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GUY RAZ, host:
RAZ: That's the sound from Baghdad today where mourners laid to rest the leader of the largest Sunni Arab political block. Harith al-Obeidi was gunned down yesterday at a West Baghdad mosque. He's just delivered a sermon demanding that the Iraqi government respect human rights.
NPR's Quil Lawrence reports from Iraq on a fallen political reformer.
QUIL LAWRENCE: Harith al-Obeidi was a professor of Islamic jurisprudence before he became a member of parliament. Colleagues said his gentle and friendly manner helped bring together disparate political factions and got him selected as the head of Tawafoq, the largest Sunni voting block. But he was not soft-spoken about the rights of detainees in Iraq's prison system, the subject of his sermon yesterday.
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Mr. HARITH AL-OBEIDI: (Foreign Language Spoken).
LAWRENCE: You should put your god in front of you to decide the fate of the thousands of innocent prisoners in the jails, Obeidi said. Only moments later, as Obeidi left the podium surrounded by guards, a young man drew near and shot him in the back of the head. Details are confusing about what happened next, but four others died as the killer tried to escape. He was shot by guards and died while detonating a hand grenade.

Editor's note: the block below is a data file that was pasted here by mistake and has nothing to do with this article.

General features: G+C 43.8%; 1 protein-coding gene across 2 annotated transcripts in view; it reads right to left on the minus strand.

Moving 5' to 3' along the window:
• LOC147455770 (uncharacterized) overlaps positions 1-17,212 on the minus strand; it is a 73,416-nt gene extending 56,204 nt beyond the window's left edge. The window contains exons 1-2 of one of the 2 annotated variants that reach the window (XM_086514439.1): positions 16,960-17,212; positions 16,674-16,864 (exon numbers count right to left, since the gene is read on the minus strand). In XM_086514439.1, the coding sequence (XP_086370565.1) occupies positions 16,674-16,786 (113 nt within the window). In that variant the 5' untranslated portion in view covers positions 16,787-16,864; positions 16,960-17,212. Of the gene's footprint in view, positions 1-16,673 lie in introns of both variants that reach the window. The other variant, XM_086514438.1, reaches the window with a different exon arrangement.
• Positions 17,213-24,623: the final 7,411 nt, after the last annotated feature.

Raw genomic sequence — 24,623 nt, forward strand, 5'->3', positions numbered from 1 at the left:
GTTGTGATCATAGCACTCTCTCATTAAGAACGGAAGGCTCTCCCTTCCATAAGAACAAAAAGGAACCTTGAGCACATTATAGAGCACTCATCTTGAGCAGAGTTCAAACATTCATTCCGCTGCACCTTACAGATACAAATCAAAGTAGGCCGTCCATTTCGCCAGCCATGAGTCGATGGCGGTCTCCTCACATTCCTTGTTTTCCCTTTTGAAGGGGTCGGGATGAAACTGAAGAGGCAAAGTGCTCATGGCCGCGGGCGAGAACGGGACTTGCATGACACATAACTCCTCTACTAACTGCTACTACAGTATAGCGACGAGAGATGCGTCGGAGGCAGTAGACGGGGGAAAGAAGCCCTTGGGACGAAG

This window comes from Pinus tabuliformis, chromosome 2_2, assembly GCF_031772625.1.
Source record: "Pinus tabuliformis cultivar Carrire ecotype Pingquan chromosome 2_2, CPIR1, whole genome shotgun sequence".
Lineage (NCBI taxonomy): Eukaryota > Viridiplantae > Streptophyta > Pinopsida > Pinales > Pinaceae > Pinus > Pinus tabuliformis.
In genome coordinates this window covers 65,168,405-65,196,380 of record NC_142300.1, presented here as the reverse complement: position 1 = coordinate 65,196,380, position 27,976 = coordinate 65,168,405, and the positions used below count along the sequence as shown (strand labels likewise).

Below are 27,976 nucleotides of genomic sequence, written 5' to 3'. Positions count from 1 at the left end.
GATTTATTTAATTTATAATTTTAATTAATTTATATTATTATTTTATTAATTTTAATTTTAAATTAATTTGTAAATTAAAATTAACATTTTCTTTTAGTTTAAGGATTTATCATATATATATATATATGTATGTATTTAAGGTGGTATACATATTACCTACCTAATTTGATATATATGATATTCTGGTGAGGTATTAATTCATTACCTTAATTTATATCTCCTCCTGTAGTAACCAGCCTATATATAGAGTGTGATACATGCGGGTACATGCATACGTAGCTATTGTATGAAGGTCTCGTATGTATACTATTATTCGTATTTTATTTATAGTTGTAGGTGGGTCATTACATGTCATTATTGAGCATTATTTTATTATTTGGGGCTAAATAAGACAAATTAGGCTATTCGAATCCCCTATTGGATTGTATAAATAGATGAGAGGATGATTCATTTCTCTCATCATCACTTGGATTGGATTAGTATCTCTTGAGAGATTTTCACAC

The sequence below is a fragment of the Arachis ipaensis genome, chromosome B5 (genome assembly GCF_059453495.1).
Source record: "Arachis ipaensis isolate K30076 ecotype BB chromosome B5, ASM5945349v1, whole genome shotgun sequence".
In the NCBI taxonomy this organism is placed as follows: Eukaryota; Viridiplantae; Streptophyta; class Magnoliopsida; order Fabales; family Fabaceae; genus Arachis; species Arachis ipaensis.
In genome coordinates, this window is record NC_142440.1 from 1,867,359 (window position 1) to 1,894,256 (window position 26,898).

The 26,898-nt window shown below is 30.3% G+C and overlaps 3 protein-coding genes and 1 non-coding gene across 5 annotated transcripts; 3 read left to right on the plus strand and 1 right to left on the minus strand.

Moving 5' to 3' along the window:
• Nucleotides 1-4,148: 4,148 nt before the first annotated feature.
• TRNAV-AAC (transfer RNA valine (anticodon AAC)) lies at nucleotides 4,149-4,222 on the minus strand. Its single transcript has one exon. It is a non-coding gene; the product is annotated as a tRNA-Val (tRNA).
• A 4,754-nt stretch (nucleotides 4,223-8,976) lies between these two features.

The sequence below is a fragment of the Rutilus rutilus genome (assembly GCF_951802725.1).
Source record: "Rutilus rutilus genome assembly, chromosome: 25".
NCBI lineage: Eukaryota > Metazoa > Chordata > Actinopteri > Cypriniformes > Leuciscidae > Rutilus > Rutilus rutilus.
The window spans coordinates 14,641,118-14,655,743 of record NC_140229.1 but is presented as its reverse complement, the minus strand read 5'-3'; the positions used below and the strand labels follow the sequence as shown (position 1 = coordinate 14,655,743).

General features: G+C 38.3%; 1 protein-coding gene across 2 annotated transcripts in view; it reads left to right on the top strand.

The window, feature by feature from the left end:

Associates of Mr. Obeidi said the murder must have been well organized to get through high security around the mosque and the neighborhood. Colleagues in parliament said the killing aimed to stifle dissent. Shatha al-Obosi worked with Obeidi on the parliament's human rights committee.
Ms. SHATHA AL-OBOSI (Member of Tawafog Human Rights Committee): I memorized what he say. He - every time he say we must solve the problem of the detainees, we must solve the problem with the, you know, mass graves, because the people didn't know their sons, if they're still alive or not.
LAWRENCE: Obeidi quickly became one of the most important advocates for human rights in the government. His selection as leader of the Sunni block suggested a new willingness to move toward reconciliation after ethnic and sectarian bloodshed. Iraq needed him badly, Obosi said.
Ms. AL-OBOSI: Nobody can replace him, nobody. And everybody like him, Shiites and - or Kurds, everybody like him, because very, very few people have a character like him.
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LAWRENCE: Mourners chanted as they laid Harith al-Obeidi to rest and condolences arrived from the Iraqi president and prime minister, as well as American officials. Obeidi was 47 years old and the father of eight children.
Quil Lawrence, NPR News, Baghdad.
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